1. Establish an Educational Loan Forgiveness Program for Providers who are Underrepresented in Medicine (URIM) and who Intend to Practice Women’s Health Care Services

Establish an educational loan forgiveness program for health care providers who are underrepresented in medicine (URIM), licensed under Title 8 of the Education Law, and who commit to working within the maternal health field for a minimum of three years.

  1. Convene Statewide Expert Work Group to Optimize Postpartum Care in NYS

The healthcare system is not currently designed to incentivize the delivery of quality, ongoing postpartum care that transforms into interconception and well woman care. To ensure women receive ongoing support during the postpartum period, New York State should convene an expert work group comprised of providers, payers, state agencies and patients to identify strategies to re-envision postpartum care as an ongoing process, rather than a single encounter, to foster individualized, woman-centered care and improve maternal health outcomes. The work group will identify the current barriers women face in accessing optimum postpartum care and propose practical solutions to address these barriers.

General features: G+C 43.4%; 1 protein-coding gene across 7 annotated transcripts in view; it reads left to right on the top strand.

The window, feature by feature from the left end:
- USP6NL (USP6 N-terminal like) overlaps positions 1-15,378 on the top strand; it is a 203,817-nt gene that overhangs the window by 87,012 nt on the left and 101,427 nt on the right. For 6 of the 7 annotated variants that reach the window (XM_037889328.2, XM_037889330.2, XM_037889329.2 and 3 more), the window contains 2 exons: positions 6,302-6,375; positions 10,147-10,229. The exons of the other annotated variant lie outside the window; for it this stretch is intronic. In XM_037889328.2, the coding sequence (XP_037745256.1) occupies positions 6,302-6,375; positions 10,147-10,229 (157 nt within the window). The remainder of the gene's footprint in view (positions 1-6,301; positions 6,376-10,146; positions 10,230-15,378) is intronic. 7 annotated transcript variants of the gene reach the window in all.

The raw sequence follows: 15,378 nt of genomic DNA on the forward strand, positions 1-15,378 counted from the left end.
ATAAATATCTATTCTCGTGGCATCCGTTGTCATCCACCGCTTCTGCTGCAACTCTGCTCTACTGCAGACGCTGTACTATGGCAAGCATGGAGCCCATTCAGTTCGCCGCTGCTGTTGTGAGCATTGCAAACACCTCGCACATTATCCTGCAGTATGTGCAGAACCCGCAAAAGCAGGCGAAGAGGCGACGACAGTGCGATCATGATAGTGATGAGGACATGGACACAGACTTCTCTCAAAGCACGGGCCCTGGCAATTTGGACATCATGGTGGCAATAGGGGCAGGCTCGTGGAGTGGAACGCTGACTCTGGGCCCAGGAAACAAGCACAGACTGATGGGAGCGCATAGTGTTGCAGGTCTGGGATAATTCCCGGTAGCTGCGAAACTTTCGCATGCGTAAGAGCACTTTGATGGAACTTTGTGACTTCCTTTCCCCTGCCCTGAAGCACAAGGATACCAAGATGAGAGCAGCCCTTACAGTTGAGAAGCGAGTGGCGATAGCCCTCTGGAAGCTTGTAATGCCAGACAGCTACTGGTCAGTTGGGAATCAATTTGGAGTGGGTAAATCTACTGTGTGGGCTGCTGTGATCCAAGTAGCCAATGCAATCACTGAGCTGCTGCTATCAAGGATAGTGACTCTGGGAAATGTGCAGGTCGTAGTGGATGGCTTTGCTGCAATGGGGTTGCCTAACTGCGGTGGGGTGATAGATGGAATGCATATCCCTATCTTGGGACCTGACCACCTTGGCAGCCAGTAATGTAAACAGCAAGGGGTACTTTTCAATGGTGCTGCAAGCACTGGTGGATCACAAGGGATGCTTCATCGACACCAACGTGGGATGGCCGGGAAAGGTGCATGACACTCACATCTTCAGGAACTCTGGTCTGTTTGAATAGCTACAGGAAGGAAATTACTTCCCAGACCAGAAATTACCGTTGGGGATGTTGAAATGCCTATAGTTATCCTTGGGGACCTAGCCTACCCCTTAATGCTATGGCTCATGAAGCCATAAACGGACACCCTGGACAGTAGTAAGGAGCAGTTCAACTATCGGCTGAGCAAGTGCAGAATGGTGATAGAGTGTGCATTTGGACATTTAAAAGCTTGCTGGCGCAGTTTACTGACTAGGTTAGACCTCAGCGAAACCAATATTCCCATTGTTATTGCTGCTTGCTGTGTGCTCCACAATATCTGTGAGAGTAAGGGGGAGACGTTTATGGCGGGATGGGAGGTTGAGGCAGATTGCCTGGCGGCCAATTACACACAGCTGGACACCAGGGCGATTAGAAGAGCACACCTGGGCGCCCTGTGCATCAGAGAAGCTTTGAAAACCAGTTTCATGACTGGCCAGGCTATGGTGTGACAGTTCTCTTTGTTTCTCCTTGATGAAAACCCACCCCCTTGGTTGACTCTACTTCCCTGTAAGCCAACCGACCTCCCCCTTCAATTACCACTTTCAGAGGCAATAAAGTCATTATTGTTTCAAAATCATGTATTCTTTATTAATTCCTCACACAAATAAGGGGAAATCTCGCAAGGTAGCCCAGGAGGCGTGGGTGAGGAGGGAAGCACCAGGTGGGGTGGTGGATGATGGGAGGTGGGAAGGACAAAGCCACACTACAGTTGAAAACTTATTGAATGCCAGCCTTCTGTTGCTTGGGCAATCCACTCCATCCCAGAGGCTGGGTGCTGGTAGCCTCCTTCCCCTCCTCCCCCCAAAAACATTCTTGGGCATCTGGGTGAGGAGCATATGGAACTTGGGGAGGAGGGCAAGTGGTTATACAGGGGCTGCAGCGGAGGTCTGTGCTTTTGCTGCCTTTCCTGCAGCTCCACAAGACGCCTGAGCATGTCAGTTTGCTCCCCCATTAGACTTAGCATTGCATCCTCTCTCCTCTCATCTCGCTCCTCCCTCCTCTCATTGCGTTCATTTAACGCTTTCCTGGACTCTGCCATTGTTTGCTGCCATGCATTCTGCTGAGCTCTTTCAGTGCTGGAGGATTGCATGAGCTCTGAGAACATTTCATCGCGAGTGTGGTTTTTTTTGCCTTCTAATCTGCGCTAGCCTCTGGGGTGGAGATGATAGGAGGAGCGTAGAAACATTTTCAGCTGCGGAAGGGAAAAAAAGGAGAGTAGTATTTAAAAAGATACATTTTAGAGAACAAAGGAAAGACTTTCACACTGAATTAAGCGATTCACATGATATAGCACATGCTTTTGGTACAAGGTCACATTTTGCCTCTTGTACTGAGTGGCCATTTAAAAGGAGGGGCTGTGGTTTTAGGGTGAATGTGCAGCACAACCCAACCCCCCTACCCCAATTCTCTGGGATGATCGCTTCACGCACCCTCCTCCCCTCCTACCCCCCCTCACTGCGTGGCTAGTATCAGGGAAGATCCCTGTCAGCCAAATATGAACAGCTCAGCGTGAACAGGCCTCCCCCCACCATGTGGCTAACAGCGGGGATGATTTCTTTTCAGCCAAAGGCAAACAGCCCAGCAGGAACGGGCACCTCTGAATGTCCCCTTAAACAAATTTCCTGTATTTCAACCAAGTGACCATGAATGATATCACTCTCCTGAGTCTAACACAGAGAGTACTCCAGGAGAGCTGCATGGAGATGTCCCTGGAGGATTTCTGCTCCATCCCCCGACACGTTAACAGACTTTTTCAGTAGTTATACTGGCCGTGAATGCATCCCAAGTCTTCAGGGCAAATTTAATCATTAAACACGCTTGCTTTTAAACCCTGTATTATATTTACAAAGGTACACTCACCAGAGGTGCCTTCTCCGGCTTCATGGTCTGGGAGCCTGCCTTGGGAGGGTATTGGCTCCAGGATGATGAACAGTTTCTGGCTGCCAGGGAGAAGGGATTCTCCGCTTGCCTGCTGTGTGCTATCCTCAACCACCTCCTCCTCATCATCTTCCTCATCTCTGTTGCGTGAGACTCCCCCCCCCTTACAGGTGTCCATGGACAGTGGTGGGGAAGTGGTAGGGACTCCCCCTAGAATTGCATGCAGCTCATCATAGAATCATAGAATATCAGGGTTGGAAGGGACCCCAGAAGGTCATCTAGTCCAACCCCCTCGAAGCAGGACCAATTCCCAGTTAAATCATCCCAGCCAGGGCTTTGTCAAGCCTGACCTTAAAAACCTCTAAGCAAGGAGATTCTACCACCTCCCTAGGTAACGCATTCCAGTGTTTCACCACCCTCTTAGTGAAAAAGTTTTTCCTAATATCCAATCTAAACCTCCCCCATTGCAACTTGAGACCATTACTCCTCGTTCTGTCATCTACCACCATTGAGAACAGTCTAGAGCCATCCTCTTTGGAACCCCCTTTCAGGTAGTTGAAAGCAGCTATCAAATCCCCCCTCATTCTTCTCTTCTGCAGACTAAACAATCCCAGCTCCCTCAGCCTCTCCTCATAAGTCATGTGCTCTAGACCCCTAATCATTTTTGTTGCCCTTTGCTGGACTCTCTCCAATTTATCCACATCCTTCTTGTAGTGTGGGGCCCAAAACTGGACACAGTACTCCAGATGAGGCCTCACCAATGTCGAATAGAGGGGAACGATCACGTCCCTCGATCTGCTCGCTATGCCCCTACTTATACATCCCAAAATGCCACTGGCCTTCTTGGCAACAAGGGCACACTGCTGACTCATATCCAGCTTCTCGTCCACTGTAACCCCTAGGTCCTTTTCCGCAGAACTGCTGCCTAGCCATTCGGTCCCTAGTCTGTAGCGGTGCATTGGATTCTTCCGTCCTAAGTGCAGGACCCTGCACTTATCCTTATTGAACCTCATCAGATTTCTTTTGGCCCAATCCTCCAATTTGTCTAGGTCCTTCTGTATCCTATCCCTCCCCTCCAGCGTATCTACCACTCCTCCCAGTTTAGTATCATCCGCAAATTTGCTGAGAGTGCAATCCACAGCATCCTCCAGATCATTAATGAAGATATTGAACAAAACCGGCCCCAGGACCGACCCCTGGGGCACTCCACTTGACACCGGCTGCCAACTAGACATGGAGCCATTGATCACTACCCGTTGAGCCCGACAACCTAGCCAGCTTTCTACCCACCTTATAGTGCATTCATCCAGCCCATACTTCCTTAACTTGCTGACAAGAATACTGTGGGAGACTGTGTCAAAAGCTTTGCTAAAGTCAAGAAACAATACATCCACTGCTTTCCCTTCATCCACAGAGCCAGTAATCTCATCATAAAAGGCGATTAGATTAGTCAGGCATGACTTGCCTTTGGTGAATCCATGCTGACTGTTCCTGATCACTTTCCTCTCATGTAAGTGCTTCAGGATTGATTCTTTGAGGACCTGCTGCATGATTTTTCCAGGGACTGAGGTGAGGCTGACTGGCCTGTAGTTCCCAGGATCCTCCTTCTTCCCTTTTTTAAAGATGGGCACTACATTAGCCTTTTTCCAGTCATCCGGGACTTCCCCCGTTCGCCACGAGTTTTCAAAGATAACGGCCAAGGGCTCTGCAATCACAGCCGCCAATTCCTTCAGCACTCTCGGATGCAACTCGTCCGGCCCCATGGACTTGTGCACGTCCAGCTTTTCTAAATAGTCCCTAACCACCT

1. Promote Universal Birth Preparedness and Postpartum Continuity of Care for Women in Facilities Most Frequently Providing Obstetric Care for Black Women

Increase the outpatient capacity of obstetrics practices serving high volumes of black women to offer universal birth preparedness (classes, centering pregnancy, etc.), as well as screening for early identification of factors probably or definitely contributing to maternal mortality and morbidity, including underlying significant medical conditions such as previous complications of pregnancy, obesity, hypertension and stress.  In addition, include continuity of care options for antenatal and 4th trimester medical and mental health management, which may include closer coordination with a woman’s regular primary care physician, on-site, integrated chronic illness care and/or health home connectivity in preparation for enhanced and extended postpartum follow-up care to optimize health status post-delivery.